Retiring Wouter’s 108

It is being reported that in memory of Wouter Weylandt, the Giro d’ Italia is permanently retiring from their national tour the bib number he wore – 108.

This idea started to see some traction yesterday on Twitter then was announced today. While I don’t think this is a “wrong” move by the organizers I think his memory would be better served if it was left in the bunch with a special designation attached to it. In a symbolic way Weylandt would then be forever in the Giro.

In many sports a player’s number is significant. Here in the South the number 3 is linked with NASCAR racer Dale Earnhardt as it was “his” number. Also, retiring a number makes sense in many sports as it is hung on the wall of the player’s home stadium for all to see.

There is no permanent stadium to hang Wouter’s Giro bib number. There is no permanent number that cyclists receive. Typically the team leader receives the first number and the other members of the team receive the sequential numbers. The defending champion is issued number 1 with no consideration of ranking in the sport.

I’m not criticizing the Giro organizers in any way. This thought came to me when I saw the @flammecast Twitter account asked if it was a good idea to retire the number from all Grand Tours. Perhaps take his number and bike and place them in the Madonna del Ghisallo chapel which is along the route of the Tour of Lombardia? This isn’t a stadium, but for cyclists all over the world this is our sanctuary to visit and show respect for the legends of the sport who have passed.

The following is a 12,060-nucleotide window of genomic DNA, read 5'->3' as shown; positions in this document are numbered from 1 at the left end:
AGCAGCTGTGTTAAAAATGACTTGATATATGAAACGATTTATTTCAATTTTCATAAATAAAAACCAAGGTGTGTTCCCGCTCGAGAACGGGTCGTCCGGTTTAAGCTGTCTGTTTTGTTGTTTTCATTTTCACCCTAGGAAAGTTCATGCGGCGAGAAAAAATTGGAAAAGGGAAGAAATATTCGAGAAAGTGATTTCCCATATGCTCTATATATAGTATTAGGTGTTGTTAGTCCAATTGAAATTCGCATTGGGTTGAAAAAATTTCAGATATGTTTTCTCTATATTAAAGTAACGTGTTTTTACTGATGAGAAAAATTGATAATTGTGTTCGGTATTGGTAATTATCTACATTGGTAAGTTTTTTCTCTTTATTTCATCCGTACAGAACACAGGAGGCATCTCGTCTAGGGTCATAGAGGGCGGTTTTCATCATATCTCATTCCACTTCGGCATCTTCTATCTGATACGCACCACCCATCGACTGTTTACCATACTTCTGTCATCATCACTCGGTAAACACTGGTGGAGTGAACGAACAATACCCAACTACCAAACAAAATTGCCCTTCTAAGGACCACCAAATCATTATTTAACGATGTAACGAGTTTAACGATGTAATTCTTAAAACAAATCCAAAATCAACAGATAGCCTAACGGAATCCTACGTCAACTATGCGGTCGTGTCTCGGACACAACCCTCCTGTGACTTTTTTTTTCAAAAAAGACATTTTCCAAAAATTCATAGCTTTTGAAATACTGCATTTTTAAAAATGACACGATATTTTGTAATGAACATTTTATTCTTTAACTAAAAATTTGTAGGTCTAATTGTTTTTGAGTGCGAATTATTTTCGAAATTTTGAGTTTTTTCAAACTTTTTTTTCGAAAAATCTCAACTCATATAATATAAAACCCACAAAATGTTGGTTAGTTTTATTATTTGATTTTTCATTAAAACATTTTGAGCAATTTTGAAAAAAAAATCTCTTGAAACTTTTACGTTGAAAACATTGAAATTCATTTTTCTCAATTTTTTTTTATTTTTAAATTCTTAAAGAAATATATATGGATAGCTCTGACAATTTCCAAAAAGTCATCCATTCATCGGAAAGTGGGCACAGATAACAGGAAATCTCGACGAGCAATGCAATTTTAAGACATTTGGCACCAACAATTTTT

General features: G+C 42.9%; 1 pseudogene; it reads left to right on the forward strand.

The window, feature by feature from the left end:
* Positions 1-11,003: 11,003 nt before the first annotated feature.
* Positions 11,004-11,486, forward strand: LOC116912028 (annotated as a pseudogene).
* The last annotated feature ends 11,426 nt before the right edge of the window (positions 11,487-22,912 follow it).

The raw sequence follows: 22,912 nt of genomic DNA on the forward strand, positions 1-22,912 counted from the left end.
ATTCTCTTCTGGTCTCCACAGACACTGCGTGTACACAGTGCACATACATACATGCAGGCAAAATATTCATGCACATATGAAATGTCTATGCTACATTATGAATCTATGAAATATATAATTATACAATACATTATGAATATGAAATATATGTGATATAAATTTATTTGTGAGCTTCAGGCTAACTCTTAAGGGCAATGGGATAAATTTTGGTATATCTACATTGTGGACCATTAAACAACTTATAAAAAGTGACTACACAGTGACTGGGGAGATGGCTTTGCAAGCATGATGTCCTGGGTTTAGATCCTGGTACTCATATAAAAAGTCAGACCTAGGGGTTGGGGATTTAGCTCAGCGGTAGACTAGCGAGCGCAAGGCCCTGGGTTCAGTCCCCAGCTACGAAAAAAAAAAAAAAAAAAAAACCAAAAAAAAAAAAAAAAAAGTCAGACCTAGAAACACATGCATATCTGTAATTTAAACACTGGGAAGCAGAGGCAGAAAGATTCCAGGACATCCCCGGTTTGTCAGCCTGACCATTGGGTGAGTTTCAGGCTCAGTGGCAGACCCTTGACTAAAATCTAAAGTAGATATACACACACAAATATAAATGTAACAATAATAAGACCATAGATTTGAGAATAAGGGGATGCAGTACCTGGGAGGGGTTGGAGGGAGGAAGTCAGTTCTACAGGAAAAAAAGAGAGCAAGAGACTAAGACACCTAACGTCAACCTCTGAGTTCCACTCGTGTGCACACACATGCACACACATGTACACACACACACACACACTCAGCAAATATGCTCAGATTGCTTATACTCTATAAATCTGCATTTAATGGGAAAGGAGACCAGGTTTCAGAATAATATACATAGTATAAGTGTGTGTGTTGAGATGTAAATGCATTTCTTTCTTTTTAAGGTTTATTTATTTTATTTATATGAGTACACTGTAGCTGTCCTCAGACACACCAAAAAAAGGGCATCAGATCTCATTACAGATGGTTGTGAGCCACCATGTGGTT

What do you think?


  1. Steve Compton says:

    I’m with you Browne Eye. Keep the number but designate it in pink or list it “W108W” or similar. Love the idea about placinghis bike the chapel.

  2. Flammecast says:

    Hey Neil,

    Thanks for the mention. As you rightly point out race numbers have no real significance to cyclists as they unlike other sportsmen aren’t assigned a ‘squad’ number for the year. However The chance to memorialise Wouter’s number had a short window, as witnessed by the fans on the stage run in waving copies of his dosssard. They recognised that he was rider 108, if for example the Giro organisers left it till next year to announce it would have lost it’s significance and power.

    Now his story and the number are forever intertwined and will continue in cycling folklore in Italy and his memory will continue on whenever a story is told. I would like to see something from him, like a bike, a jersey, a dossard placed in the Madonna Chapel as well it would be a fine honour.


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